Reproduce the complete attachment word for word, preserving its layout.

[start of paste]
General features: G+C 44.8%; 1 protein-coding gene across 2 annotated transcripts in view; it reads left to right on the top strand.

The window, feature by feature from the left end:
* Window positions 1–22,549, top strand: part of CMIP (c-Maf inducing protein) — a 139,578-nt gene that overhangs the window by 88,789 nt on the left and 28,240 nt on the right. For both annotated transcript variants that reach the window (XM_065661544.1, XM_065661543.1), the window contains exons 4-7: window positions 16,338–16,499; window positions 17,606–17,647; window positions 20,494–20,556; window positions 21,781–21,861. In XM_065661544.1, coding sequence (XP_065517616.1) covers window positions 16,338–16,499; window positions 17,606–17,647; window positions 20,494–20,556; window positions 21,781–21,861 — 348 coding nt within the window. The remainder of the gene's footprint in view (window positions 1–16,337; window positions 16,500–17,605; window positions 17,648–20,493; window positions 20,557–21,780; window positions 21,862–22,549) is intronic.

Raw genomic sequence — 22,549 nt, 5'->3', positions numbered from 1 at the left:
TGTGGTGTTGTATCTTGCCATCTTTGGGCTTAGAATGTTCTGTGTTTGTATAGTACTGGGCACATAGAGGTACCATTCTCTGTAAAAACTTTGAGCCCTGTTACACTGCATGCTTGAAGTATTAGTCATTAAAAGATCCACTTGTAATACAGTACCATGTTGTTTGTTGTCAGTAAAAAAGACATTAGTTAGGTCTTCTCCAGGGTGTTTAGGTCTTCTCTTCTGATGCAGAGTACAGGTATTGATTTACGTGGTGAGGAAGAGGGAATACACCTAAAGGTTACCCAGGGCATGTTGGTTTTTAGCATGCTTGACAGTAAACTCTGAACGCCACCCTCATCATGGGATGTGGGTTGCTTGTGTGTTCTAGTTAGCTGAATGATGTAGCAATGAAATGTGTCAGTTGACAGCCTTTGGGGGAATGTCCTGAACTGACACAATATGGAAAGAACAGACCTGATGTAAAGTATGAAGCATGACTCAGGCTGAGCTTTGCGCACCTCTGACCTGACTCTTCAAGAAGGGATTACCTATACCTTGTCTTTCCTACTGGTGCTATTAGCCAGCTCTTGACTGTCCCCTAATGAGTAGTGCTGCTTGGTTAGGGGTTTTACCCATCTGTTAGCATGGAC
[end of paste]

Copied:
General features: G+C 44.8%; 1 protein-coding gene across 2 annotated transcripts in view; it reads left to right on the top strand.

The window, feature by feature from the left end:
* Window positions 1–22,549, top strand: part of CMIP (c-Maf inducing protein) — a 139,578-nt gene that overhangs the window by 88,789 nt on the left and 28,240 nt on the right. For both annotated transcript variants that reach the window (XM_065661544.1, XM_065661543.1), the window contains exons 4-7: window positions 16,338–16,499; window positions 17,606–17,647; window positions 20,494–20,556; window positions 21,781–21,861. In XM_065661544.1, coding sequence (XP_065517616.1) covers window positions 16,338–16,499; window positions 17,606–17,647; window positions 20,494–20,556; window positions 21,781–21,861 — 348 coding nt within the window. The remainder of the gene's footprint in view (window positions 1–16,337; window positions 16,500–17,605; window positions 17,648–20,493; window positions 20,557–21,780; window positions 21,862–22,549) is intronic.

Raw genomic sequence — 22,549 nt, 5'->3', positions numbered from 1 at the left:
TGTGGTGTTGTATCTTGCCATCTTTGGGCTTAGAATGTTCTGTGTTTGTATAGTACTGGGCACATAGAGGTACCATTCTCTGTAAAAACTTTGAGCCCTGTTACACTGCATGCTTGAAGTATTAGTCATTAAAAGATCCACTTGTAATACAGTACCATGTTGTTTGTTGTCAGTAAAAAAGACATTAGTTAGGTCTTCTCCAGGGTGTTTAGGTCTTCTCTTCTGATGCAGAGTACAGGTATTGATTTACGTGGTGAGGAAGAGGGAATACACCTAAAGGTTACCCAGGGCATGTTGGTTTTTAGCATGCTTGACAGTAAACTCTGAACGCCACCCTCATCATGGGATGTGGGTTGCTTGTGTGTTCTAGTTAGCTGAATGATGTAGCAATGAAATGTGTCAGTTGACAGCCTTTGGGGGAATGTCCTGAACTGACACAATATGGAAAGAACAGACCTGATGTAAAGTATGAAGCATGACTCAGGCTGAGCTTTGCGCACCTCTGACCTGACTCTTCAAGAAGGGATTACCTATACCTTGTCTTTCCTACTGGTGCTATTAGCCAGCTCTTGACTGTCCCCTAATGAGTAGTGCTGCTTGGTTAGGGGTTTTACCCATCTGTTAGCATGGAC